2.      Ancient history – we are talking ice age levels of prehistory here - can be and is remembered in myth. The notable one here is the flood myth, which White makes a compelling case for being a remembrance of the post Ice Age sea level rises.

It is the post Ice Age flooding which stands out to me here. Britain is well known to have been connected to mainland Europe curing the Ice Age and it was only as the sea levels rose that the landmass known as Doggerland for instance, sank beneath the waves. There is an increasing collection of remains and artefacts – human and other animal – displaying the sorts of ecosystems that have been lost. Also, at the same time, Wales was connected to Ireland by a landmass now beneath the Irish Sea.

There has been a recent spate of news items about submerged objects being exposed by storms in the Cardigan Bay area; 4000 year old stag antlers for instance, plus the semi-regular occurrence of submerged prehistoric forests being exposed by low tides or storms.

Lorna and Crychydd have been blogging over the past few months about Cantre Gwaelod; the 'legendary' story about a settlement whihc was lost beneath the waves. There are a couple of versions of the story, but the most compelling is about Mereid; a cup bearer and well maiden who neglected her duties and caused the well to overflow thus drowning the land for ever (or at least until the next big storm).

The version I learned at school was that there was a great party and the guards at the gate who were responsible for closing the gates against the incoming tide, had gotten drunk and fallen asleep.

What stands out with the Mereid story is that it has all manner of echoes of the remnant practice of cup bearing women who were of huge and significant importance to ruling bodies. They were representations of sovereignty, oracular and seemingly human stand-in for the goddess of sovereignty such as Rosmerta in Gaul and probably Rigantona in Britain. This story also has echoes of the Irish Boand too and similar stories involving inundations from Italy.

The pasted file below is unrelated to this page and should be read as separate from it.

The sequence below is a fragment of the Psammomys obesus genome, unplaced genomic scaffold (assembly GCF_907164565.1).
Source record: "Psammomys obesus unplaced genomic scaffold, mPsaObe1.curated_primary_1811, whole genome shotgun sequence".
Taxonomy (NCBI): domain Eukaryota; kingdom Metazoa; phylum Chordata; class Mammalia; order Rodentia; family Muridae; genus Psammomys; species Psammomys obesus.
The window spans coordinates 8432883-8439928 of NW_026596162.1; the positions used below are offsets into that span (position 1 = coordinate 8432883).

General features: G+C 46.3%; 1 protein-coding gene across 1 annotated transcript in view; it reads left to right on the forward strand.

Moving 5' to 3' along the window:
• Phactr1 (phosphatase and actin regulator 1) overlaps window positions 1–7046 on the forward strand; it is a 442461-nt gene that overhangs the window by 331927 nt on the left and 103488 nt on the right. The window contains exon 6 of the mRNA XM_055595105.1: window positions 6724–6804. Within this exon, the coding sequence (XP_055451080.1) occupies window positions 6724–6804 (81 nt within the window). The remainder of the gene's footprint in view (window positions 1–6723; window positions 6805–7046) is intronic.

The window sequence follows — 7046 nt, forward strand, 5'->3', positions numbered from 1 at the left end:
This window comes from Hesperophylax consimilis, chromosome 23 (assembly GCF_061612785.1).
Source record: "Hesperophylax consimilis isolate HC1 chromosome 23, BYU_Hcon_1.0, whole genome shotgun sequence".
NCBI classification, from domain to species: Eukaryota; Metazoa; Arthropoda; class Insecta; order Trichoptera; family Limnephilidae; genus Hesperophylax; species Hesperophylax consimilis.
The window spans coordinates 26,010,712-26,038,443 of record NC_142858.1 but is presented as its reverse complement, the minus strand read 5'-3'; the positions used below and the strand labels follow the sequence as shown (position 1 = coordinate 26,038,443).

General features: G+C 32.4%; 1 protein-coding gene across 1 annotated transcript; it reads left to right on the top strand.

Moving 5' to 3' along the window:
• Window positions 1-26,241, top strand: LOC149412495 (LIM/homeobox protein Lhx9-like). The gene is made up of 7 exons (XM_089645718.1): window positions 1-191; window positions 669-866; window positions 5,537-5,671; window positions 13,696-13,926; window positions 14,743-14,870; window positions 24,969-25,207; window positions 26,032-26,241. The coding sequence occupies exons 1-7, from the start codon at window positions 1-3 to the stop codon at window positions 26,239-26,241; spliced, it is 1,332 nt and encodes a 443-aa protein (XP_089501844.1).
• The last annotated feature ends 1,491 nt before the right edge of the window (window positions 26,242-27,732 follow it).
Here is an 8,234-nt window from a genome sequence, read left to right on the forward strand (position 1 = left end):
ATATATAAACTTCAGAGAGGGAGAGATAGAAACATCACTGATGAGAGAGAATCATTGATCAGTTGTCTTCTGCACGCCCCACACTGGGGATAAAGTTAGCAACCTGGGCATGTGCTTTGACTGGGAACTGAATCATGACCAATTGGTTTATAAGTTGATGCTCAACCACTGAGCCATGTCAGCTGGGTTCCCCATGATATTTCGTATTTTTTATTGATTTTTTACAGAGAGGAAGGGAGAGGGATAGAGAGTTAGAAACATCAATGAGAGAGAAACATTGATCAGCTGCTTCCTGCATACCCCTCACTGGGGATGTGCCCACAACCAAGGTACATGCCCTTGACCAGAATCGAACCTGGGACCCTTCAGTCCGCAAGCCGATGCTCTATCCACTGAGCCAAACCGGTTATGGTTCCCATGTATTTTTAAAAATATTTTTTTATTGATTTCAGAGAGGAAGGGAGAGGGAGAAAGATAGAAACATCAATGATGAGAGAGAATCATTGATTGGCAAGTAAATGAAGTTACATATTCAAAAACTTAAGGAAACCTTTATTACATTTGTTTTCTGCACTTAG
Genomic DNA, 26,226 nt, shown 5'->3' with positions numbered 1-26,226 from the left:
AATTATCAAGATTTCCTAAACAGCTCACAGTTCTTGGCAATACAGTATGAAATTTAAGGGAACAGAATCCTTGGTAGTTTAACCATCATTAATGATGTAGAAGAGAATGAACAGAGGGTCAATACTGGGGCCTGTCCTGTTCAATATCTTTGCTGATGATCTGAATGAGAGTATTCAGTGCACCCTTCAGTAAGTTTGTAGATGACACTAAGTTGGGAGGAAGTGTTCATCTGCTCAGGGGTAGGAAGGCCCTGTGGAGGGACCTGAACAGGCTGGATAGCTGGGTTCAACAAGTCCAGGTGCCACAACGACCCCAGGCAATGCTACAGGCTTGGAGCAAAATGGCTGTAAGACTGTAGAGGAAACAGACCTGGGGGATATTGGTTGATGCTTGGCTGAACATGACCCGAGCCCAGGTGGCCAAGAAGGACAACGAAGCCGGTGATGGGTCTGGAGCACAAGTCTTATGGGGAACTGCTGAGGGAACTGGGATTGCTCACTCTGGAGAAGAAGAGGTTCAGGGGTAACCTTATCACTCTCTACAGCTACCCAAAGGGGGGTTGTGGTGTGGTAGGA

So, what are we to make of this?

Well, Mereid bears some striking resemblance to the cupbearer discussed in Michael Enright’s ‘Lady With a Mead Cup’, with her association with sovereignty and its inevitable loss as the lands are sunk it may be that we have the older remembered historical event of the Cardigan Bay area sinking beneath the sea tied up with stories of sovereignty and the people’s place in the landscape and the possibility for that place to be lost.
Lorna discussed the events of the story of Taliesin and the cauldron of Cerridwen poisoning the landscape after it split open, and how this too might relate to an historical mining disaster in the area. It occurred to me that another possibility is that the inundation of the land would also ‘poison’ it over the years as such a process occurred. It is unlikely to have been a one day flooding of Hollywood scale, more a creeping loss of pasture and home to the waves.

Either way, what is important here is that real world events have been remembered and passed on in myth. The things we think of as myths tend to have a general feel as being ‘not real but carrying something important’, like Aesop’s fables, we don’t think a crow got busy with stones and a jug of water (though knowing corvids, it is entirely possible) but the message being conveyed is what we should be focussing on. These stories of Cantre Gwaelod and Gwyddno Garanhir (and Gwyn of course!) need another looking at, as do other similar stories because we could quite literally be missing some important information hidden in plain sight under the guise of ‘just a myth’.